It's been hard to ignore the steady surge in gas prices over the past three years. The national average ballooned from $1.61 in December 2008 to $3.77 today. Now, four states and the District of Columbia are selling gas for upward of $4 a gallon, and predictions
abound that it will hit $5 by Memorial Day -- a milestone that some filling stations in California reportedly
already hit last month.
The website Gas Buddy
, which collects pricing information nationwide, shows that the five priciest gas states in the country are Hawaii, $4.38; California, $4.35; Alaska, $4.17; Illinois, $4.06; and Washington, D.C., $4.02. The most expensive cities for gas-buying are in California; Santa Barbara tops the charts, followed by San Francisco, Los Angeles, Ventura and San Diego.
On the other side of the coin, gas is cheapest these days in Wyoming, $3.32, followed by Colorado, $3.45; Montana, $3.46; Utah, $3.54; and South Carolina, $3.55. The top bargain-gas cities are Fort Collins, Colo.; Denver; Colorado Springs; Billings, Mont.; and Fargo, N.D.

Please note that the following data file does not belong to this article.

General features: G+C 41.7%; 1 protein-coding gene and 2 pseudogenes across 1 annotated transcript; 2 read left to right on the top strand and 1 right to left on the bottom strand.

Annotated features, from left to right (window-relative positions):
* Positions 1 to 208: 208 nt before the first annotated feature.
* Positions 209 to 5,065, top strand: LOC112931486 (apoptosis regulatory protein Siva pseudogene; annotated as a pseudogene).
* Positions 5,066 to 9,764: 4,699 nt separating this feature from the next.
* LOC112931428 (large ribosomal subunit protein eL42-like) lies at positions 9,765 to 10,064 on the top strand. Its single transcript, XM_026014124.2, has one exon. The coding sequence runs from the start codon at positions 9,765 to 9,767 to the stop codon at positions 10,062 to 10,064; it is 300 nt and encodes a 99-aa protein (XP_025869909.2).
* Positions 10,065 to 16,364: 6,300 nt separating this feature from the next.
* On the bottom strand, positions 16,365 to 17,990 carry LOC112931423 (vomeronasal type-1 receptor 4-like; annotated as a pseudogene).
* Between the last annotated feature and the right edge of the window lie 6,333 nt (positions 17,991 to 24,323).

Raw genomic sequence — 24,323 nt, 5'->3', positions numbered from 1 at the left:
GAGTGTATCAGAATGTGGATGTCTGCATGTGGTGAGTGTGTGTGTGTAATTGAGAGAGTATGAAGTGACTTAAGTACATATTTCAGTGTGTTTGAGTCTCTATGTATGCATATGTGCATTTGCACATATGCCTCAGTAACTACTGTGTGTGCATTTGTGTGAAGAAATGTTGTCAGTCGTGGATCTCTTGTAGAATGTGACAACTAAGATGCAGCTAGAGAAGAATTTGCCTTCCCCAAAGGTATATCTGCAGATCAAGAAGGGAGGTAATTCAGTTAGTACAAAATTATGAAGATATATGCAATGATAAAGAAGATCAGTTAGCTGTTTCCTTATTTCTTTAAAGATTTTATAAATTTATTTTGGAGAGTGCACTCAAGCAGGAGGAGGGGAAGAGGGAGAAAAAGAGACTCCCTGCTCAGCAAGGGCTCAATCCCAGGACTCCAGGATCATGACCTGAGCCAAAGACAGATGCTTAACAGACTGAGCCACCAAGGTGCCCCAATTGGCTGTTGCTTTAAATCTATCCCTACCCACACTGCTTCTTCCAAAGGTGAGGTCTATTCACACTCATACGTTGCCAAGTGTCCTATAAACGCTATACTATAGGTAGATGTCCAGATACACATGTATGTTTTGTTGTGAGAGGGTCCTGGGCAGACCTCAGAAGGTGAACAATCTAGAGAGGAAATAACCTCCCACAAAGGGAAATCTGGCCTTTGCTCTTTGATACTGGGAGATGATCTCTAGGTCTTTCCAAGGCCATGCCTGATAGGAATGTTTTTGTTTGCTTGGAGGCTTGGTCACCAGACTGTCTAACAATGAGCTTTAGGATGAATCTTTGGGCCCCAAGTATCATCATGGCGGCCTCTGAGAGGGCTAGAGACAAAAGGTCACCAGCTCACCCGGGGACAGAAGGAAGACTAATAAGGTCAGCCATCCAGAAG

Why the discrepancy in pricing from state to state? One factor is local gas taxes, which can vary widely. A map
compiled by the American Petroleum Institute shows that the combined local, state and federal taxes are highest on the coasts and in one section of the Midwest: Illinois, Michigan, Indiana and Wisconsin) The gasoline tax tops out in New York, where it's a whopping 67.4 cents per gallon, followed closely by California, 67 cents, and Hawaii, 65.5 cents. Alaska has the lowest gas tax in the nation, at 26.4 cents per gallon. (Alaska's high gas prices are due, in part, to a lack of competition within the market, according to a recent report
With tensions in Iran simmering and the annual summertime spike in gas prices on the horizon, $5 gas could easily become a more widespread reality within the next few months. In fact, it could occur sooner if last month's price surge is any indication. The cost of gas typically experiences a dip in February, even in expensive years, but according to reporting by Time
, it was on the rise last month, jumping by nearly 30 cents per gallon.